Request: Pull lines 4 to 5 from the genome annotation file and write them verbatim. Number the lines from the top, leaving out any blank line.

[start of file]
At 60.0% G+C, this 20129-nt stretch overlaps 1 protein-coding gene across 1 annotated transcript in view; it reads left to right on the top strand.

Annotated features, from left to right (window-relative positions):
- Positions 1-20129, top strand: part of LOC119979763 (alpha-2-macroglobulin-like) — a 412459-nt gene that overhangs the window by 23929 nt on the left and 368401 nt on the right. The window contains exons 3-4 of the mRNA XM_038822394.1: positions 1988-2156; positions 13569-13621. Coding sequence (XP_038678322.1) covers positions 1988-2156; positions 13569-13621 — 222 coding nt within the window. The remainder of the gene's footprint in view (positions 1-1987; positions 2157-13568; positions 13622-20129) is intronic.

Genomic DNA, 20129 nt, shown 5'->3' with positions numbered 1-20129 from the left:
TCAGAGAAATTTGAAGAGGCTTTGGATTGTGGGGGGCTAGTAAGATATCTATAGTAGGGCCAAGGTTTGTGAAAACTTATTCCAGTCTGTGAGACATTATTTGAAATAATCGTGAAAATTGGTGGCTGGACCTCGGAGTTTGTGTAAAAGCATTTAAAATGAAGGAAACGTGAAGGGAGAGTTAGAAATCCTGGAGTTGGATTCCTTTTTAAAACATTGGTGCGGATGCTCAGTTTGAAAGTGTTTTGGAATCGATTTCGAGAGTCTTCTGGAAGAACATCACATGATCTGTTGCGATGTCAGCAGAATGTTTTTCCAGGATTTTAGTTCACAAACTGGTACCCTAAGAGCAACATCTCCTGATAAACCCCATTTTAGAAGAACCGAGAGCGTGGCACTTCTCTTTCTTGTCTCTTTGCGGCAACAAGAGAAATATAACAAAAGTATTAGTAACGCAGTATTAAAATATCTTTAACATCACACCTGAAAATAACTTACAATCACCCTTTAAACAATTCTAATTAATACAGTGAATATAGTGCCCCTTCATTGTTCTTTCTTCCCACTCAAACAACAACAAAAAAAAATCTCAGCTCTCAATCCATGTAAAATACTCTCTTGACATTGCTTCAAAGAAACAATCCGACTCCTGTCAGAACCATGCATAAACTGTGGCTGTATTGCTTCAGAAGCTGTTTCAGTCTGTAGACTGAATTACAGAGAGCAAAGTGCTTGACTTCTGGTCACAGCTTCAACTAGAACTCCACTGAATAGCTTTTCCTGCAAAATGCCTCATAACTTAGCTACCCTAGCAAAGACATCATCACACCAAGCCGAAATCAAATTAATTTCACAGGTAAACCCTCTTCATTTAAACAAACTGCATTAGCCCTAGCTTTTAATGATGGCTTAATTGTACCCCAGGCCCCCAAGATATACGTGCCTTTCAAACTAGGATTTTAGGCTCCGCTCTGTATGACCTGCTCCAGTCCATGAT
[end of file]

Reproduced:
Genomic DNA, 20129 nt, shown 5'->3' with positions numbered 1-20129 from the left:
TCAGAGAAATTTGAAGAGGCTTTGGATTGTGGGGGGCTAGTAAGATATCTATAGTAGGGCCAAGGTTTGTGAAAACTTATTCCAGTCTGTGAGACATTATTTGAAATAATCGTGAAAATTGGTGGCTGGACCTCGGAGTTTGTGTAAAAGCATTTAAAATGAAGGAAACGTGAAGGGAGAGTTAGAAATCCTGGAGTTGGATTCCTTTTTAAAACATTGGTGCGGATGCTCAGTTTGAAAGTGTTTTGGAATCGATTTCGAGAGTCTTCTGGAAGAACATCACATGATCTGTTGCGATGTCAGCAGAATGTTTTTCCAGGATTTTAGTTCACAAACTGGTACCCTAAGAGCAACATCTCCTGATAAACCCCATTTTAGAAGAACCGAGAGCGTGGCACTTCTCTTTCTTGTCTCTTTGCGGCAACAAGAGAAATATAACAAAAGTATTAGTAACGCAGTATTAAAATATCTTTAACATCACACCTGAAAATAACTTACAATCACCCTTTAAACAATTCTAATTAATACAGTGAATATAGTGCCCCTTCATTGTTCTTTCTTCCCACTCAAACAACAACAAAAAAAAATCTCAGCTCTCAATCCATGTAAAATACTCTCTTGACATTGCTTCAAAGAAACAATCCGACTCCTGTCAGAACCATGCATAAACTGTGGCTGTATTGCTTCAGAAGCTGTTTCAGTCTGTAGACTGAATTACAGAGAGCAAAGTGCTTGACTTCTGGTCACAGCTTCAACTAGAACTCCACTGAATAGCTTTTCCTGCAAAATGCCTCATAACTTAGCTACCCTAGCAAAGACATCATCACACCAAGCCGAAATCAAATTAATTTCACAGGTAAACCCTCTTCATTTAAACAAACTGCATTAGCCCTAGCTTTTAATGATGGCTTAATTGTACCCCAGGCCCCCAAGATATACGTGCCTTTCAAACTAGGATTTTAGGCTCCGCTCTGTATGACCTGCTCCAGTCCATGAT